This allowed Sirius-XM to make a $171.6 million payment scheduled for Tuesday, and apparently frustrated a takeover bid by Charles Ergen, boss of DirecTV competitor EchoStar. The move comes as a group of creditors said they would seek the removal of Sirius XM CEO Mel Karmazin if he did not make a deal with one of the two companies.
The Liberty Media investment comes at a critical time for the financially beleaguered satellite radio broadcaster, which carries a total of over $3 billion in debt. The company said recently that it would not be able to make scheduled debt payments on its own. It looked especially vulnerable to a takeover bid by Ergen, who in recent weeks bought hundreds of millions of dollars worth of Sirius-XM debt, including the loans coming due on Tuesday.
To head off this threat, Karmazin hinted last week that he was ready to file for Chapter 11 bankruptcy protection, which would limit the leverage Ergen exercised with his debt.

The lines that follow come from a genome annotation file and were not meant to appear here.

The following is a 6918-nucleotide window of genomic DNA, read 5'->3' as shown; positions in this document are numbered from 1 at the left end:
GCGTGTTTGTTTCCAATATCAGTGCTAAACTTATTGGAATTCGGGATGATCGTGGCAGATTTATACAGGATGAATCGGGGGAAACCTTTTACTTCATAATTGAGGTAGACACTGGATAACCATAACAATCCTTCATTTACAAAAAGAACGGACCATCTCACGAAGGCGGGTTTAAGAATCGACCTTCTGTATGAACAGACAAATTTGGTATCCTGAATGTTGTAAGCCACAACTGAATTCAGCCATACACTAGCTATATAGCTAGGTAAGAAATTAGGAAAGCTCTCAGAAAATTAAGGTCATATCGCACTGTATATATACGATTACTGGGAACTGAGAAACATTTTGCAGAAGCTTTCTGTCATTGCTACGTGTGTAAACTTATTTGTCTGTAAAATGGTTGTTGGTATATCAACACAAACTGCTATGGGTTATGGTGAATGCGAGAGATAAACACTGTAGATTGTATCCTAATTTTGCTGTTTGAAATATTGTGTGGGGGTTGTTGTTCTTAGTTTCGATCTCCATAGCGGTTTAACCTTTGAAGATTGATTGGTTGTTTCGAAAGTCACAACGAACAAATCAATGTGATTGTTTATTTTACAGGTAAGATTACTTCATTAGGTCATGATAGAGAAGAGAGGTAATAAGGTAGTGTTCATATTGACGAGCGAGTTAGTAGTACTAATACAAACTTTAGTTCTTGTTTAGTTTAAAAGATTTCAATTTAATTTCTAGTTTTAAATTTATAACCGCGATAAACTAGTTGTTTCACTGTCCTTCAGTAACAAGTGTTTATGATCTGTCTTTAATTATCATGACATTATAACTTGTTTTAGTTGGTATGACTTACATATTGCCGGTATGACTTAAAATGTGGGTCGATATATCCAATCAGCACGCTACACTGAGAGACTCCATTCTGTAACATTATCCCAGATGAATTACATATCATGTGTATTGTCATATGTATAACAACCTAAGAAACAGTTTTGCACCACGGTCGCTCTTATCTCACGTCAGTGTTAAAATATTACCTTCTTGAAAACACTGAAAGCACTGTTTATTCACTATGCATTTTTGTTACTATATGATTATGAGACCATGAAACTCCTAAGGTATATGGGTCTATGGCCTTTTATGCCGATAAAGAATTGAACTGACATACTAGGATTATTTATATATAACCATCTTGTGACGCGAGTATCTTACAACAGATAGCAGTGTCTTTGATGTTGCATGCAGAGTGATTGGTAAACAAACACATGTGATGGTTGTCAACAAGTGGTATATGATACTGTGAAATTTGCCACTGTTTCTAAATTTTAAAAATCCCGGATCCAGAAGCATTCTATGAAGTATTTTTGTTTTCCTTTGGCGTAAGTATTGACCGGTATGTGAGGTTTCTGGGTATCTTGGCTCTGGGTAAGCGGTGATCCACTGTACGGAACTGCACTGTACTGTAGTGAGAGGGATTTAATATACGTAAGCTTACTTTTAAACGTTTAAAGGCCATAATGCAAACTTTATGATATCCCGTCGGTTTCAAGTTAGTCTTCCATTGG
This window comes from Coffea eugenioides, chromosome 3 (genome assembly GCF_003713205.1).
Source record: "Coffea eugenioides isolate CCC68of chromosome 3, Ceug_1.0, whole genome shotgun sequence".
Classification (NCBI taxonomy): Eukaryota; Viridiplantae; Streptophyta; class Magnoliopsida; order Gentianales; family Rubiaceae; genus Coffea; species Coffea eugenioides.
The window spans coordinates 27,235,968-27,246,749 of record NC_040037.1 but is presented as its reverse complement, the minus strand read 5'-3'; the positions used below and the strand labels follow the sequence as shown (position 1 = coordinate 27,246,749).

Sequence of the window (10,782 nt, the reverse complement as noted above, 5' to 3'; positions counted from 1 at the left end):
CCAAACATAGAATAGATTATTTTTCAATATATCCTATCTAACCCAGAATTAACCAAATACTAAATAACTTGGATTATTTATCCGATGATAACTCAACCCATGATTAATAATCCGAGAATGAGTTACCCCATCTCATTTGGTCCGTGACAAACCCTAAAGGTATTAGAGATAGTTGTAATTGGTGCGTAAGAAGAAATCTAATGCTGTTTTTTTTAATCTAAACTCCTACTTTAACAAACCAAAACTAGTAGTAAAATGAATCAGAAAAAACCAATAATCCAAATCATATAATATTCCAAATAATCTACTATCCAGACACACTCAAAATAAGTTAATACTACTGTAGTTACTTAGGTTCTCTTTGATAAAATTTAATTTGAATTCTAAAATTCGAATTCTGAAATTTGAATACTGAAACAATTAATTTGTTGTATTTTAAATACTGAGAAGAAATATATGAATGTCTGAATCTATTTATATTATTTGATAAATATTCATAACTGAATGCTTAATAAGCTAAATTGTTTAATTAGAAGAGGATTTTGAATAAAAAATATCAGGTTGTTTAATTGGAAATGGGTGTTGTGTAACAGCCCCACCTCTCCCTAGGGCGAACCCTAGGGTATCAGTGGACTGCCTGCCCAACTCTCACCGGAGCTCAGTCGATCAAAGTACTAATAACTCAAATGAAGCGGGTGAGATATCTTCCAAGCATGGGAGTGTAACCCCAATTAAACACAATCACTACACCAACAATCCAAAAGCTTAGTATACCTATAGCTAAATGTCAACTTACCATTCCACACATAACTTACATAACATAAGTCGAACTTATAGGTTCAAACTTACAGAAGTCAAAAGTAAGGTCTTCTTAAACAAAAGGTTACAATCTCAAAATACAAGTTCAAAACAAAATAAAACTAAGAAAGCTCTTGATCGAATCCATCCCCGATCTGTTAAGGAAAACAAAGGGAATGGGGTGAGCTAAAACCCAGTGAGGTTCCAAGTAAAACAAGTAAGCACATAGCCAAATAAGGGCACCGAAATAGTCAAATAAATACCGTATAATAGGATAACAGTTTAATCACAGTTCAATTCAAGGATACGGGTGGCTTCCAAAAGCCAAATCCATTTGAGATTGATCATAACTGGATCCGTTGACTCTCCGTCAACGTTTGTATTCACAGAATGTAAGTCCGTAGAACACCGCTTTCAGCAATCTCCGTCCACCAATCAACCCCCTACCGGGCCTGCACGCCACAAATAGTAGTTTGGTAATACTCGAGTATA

On previous occasions, Karmazin had met with Ergen to discuss the possibility of a takeover, but the two men reportedly don't get along and were unable to agree to terms. Karmazin may prefer that Sirius-XM come under the control of John Malone, the boss of Liberty Media, which is also said to be interested in acquiring the satellite radio broadcaster.
However, by extending two loans and offering to buy $100 million in outstanding debt, Malone may simply be seeking to impede Ergen's takeover plans, without intending to step in himself. Per the terms of the deal, Liberty gets 12.5 million shares of preferred stock equivalent to 40% of the company's regular shares--11% shy of a controlling stake. Of course, more deals could be done in the future that will give Liberty Media a controlling stake.
Over the long weekend, The Wall Street Journal reported that a group of creditors were preparing a legal filing to remove Karmazin if he filed for bankruptcy protection rather than make a funding deal with an outside investor--either Liberty or EchoStar.
In an official statement, lawyers hired by the creditors said the creditors "will act quickly and definitively if they perceive that management is acting in their own interest and not in the best interest of the estate."